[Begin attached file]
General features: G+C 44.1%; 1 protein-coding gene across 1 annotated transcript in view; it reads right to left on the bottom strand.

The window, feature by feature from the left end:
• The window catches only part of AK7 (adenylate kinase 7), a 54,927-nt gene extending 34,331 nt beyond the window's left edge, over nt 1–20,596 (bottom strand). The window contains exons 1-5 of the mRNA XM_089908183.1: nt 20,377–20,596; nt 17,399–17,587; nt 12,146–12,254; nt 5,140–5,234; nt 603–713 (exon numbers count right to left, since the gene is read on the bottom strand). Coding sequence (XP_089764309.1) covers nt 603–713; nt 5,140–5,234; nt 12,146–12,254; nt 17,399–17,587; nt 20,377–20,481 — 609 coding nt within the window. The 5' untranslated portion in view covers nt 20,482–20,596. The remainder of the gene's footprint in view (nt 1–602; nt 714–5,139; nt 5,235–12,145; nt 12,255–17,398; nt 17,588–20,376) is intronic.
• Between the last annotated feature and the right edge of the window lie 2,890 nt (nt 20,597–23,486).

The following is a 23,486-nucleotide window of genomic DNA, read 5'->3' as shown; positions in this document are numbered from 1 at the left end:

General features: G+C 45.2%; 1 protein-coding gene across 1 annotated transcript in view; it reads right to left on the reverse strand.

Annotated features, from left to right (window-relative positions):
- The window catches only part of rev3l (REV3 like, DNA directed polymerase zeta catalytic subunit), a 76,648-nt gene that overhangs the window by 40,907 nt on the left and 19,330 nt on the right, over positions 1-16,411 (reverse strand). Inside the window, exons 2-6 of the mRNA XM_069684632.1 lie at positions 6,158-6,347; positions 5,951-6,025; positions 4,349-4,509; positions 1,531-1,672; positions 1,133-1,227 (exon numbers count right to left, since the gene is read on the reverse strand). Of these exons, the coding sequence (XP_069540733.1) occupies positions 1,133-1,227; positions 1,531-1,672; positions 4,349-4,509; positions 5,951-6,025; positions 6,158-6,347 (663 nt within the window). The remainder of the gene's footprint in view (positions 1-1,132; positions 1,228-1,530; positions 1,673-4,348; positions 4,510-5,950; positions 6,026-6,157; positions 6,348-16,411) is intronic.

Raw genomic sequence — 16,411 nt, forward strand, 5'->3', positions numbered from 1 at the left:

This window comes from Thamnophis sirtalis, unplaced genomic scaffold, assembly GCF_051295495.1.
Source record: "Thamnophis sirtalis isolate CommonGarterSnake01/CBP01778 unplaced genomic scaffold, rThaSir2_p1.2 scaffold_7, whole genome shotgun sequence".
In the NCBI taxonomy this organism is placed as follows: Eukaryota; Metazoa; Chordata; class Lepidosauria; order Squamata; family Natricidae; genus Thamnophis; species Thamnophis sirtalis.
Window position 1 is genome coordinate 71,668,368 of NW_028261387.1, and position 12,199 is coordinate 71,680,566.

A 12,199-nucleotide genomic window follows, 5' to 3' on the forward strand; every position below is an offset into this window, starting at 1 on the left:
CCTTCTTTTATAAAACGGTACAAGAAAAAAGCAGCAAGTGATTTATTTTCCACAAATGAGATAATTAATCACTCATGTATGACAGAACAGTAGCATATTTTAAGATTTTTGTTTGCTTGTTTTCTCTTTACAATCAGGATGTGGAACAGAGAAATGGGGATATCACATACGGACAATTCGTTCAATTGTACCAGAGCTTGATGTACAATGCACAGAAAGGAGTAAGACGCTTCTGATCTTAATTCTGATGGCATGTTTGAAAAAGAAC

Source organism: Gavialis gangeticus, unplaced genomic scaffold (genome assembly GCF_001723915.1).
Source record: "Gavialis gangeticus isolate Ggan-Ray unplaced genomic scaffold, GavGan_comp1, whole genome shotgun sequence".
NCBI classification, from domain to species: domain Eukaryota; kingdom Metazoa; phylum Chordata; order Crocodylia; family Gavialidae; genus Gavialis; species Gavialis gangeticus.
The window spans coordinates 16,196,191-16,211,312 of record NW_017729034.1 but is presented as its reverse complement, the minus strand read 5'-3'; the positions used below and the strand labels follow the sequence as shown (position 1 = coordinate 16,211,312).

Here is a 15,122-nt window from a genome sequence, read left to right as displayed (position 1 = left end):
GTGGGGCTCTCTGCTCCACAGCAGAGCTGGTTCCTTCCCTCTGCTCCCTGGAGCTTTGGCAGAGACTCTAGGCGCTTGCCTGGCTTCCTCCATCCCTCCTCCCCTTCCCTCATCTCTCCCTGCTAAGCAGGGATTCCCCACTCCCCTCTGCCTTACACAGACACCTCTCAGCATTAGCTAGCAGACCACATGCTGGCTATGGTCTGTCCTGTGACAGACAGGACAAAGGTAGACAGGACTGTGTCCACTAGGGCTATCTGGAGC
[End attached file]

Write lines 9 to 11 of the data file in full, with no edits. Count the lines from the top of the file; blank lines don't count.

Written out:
Raw genomic sequence — 16,411 nt, forward strand, 5'->3', positions numbered from 1 at the left:

This window comes from Thamnophis sirtalis, unplaced genomic scaffold, assembly GCF_051295495.1.
Source record: "Thamnophis sirtalis isolate CommonGarterSnake01/CBP01778 unplaced genomic scaffold, rThaSir2_p1.2 scaffold_7, whole genome shotgun sequence".